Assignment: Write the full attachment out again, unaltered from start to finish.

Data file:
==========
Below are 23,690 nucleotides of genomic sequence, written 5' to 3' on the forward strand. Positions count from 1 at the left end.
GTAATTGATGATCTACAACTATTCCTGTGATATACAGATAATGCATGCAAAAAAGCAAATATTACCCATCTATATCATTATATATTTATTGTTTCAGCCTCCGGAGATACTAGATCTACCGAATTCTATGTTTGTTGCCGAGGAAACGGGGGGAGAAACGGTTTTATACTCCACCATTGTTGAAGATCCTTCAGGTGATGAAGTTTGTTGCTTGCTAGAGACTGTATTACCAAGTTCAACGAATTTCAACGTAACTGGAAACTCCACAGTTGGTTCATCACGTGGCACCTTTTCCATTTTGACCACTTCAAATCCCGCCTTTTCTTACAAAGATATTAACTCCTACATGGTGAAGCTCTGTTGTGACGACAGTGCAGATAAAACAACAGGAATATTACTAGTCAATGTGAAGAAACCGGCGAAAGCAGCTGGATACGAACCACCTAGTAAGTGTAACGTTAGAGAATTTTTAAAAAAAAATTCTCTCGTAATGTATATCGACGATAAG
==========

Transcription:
Below are 23,690 nucleotides of genomic sequence, written 5' to 3' on the forward strand. Positions count from 1 at the left end.
GTAATTGATGATCTACAACTATTCCTGTGATATACAGATAATGCATGCAAAAAAGCAAATATTACCCATCTATATCATTATATATTTATTGTTTCAGCCTCCGGAGATACTAGATCTACCGAATTCTATGTTTGTTGCCGAGGAAACGGGGGGAGAAACGGTTTTATACTCCACCATTGTTGAAGATCCTTCAGGTGATGAAGTTTGTTGCTTGCTAGAGACTGTATTACCAAGTTCAACGAATTTCAACGTAACTGGAAACTCCACAGTTGGTTCATCACGTGGCACCTTTTCCATTTTGACCACTTCAAATCCCGCCTTTTCTTACAAAGATATTAACTCCTACATGGTGAAGCTCTGTTGTGACGACAGTGCAGATAAAACAACAGGAATATTACTAGTCAATGTGAAGAAACCGGCGAAAGCAGCTGGATACGAACCACCTAGTAAGTGTAACGTTAGAGAATTTTTAAAAAAAAATTCTCTCGTAATGTATATCGACGATAAG